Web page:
We’ve all heard that our choices during pregnancy can affect our growing babies. Did you know that your lifestyle before, during and after pregnancy impacts your baby’s health way beyond birth?
Poor nutrition and exposure to harmful substances increase your risk of pregnancy problems.
Check out some healthy lifestyle choices you can make during your pregnancy to give your baby the healthiest start to his or her life.
Quit Smoking and Avoid Secondhand Smoke
Cigarette smoke contains more than 4,000 chemicals, including at least 60 cancer-causing compounds. When you smoke during pregnancy, that toxic mix gets into your bloodstream, which is your baby’s only source of oxygen and nutrients. Nicotine and carbon monoxide are especially harmful; when combined, they reduce your baby’s oxygen supply.
Smoking can cause…
- Prematurity (baby born too early)
- Low birth weight (baby born too small)
- Miscarriage or stillbirth
- Sudden Infant Death Syndrome (SIDS)
- Birth defects
- Learning difficulties
Call 1-800-QUIT-NOW or visit quitwithusla.org to find resources to help you quit smoking.
Don’t Drink Alcohol
No amount of alcohol is safe to drink during pregnancy – even a small amount. There is no safe time to drink during pregnancy, either. All types of alcohol are equally harmful, including wine and beer. Drinking alcohol can lead to fetal alcohol syndrome, which can cause poor growth, cognitive disability, physical defects, vision and hearing problems, and learning and behavioral problems. Women who drink during pregnancy are also more likely to have a miscarriage, stillbirth or a baby born with a low birth weight.
Avoid All Illegal Drugs and Certain Medications
Prescription medications, over-the-counter medications, herbal products and illegal street drugs such as marijuana, heroin and cocaine can cause serious problems for your developing baby. After birth, drugs can be passed to your baby through breastfeeding. Always ask your provider before you take any new medications or supplements during your pregnancy.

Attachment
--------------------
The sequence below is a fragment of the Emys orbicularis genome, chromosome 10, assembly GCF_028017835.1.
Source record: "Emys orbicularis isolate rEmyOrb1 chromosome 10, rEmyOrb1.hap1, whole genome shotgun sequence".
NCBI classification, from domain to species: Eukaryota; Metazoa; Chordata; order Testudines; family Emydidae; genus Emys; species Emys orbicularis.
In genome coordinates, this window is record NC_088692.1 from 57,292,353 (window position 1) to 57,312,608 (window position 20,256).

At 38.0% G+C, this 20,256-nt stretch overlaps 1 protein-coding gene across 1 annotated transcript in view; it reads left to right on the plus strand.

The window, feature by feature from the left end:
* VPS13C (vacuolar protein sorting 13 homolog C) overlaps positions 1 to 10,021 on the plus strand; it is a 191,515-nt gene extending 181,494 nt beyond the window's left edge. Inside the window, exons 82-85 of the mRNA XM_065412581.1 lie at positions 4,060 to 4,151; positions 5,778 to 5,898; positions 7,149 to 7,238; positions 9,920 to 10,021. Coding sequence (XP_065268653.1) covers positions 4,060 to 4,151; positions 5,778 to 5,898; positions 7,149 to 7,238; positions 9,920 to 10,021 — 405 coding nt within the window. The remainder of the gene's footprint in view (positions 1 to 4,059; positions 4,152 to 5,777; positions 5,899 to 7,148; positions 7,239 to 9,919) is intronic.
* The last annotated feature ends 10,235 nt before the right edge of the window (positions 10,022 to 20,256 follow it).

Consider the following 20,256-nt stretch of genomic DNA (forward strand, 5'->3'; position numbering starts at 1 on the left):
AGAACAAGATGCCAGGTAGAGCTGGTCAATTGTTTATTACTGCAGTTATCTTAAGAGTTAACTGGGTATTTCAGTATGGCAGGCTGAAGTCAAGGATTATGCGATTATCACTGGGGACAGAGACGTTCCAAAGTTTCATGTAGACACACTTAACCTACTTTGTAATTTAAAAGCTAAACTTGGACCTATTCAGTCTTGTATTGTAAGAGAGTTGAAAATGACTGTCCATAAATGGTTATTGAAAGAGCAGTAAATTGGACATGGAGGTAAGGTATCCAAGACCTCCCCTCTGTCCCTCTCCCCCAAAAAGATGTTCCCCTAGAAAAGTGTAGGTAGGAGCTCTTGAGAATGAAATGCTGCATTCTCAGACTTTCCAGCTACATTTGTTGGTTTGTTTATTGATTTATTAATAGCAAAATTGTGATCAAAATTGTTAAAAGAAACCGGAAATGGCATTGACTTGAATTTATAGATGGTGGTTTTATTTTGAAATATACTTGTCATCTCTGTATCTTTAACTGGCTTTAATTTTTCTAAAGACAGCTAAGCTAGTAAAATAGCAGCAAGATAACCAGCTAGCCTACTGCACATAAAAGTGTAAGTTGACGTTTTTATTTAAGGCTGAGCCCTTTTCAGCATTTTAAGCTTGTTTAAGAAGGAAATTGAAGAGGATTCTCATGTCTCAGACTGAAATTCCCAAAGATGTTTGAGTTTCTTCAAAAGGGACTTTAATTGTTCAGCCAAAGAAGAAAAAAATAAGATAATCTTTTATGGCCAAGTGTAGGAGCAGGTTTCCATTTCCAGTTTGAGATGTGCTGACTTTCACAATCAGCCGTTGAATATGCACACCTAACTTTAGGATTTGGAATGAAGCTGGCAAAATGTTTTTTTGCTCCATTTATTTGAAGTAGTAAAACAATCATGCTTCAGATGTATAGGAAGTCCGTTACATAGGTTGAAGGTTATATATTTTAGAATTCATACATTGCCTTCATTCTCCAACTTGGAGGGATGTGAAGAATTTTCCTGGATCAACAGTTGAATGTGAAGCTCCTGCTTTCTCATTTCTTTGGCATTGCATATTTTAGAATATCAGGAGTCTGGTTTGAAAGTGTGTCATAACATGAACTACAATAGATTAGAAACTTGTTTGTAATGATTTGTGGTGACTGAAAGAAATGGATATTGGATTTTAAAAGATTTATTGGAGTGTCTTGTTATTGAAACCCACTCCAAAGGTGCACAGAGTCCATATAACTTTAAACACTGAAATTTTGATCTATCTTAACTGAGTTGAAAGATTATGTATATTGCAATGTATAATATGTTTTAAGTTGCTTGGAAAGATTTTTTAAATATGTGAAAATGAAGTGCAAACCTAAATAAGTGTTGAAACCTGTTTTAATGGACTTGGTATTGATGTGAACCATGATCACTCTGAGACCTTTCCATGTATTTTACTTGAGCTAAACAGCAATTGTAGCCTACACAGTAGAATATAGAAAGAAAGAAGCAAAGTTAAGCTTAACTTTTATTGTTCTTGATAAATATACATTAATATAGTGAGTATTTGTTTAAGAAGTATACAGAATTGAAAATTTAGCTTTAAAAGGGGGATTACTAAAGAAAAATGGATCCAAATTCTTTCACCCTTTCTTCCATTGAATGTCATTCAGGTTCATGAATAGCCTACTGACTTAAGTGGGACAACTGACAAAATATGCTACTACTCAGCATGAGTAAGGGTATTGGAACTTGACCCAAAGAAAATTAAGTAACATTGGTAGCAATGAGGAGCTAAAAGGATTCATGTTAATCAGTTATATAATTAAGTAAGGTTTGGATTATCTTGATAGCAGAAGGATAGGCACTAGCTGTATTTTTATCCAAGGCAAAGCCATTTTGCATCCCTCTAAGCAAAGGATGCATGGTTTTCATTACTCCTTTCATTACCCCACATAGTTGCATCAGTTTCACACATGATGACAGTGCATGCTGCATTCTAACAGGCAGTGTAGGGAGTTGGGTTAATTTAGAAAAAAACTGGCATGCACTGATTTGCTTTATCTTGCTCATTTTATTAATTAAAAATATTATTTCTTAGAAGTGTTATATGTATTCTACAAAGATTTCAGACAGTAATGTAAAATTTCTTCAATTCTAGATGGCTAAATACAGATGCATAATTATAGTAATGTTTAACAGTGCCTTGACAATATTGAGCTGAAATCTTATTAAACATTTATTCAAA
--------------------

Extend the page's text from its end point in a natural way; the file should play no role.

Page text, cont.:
Reduce Caffeine Consumption
Caffeine may cause serious problems for your baby, such as low birth weight, breathing problems, sleeplessness and irritability. Caffeine is linked to an increased risk of early miscarriage. Reduce your caffeine consumption to no more than 200 mg per day, or about one 12 oz cup of coffee. Be aware that caffeine can be found in tea, soda, chocolate and some medications as well.
Feeling stressed? You’re not alone. Stress is common during pregnancy.
Your hormones are changing, which can cause your mood to change. Life issues like managing work responsibilities may have you stressed. If you experience serious kinds of stress like a negative life event or a catastrophic event, talk to your partner, a friend or your healthcare provider. High levels of stress that continue for a long time may cause health problems, like high blood pressure and heart disease. When you’re pregnant, this type of stress can increase the chances of prematurity or a low birth weight.
Get Your Family Vaccinated
Encourage your family and everyone around you and your baby to get vaccinated for certain diseases, including whooping cough and flu. This creates a circle of protection called “cocooning.” It is best to vaccinate prior to your baby’s birth because it takes at least two weeks to build immunities. Contact your healthcare provider for additional information.
If you need a dental or medical X-ray while pregnant, make sure your dentist or provider knows you’re pregnant.
Most women are more tired than usual during pregnancy, especially during early and late pregnancy. Get plenty of rest. If you’re having trouble sleeping, try taking a warm shower, napping during the day, going to bed earlier and using a body pillow for comfort.
Most pregnant women can and should exercise moderately for at least 30 minutes every day.
Monitor Your Weight Gain
If you were at a healthy weight (a body mass index of 18.5 to 24.9) before pregnancy, you should gain 25-35 pounds. Talk to your doctor about healthy weight gain.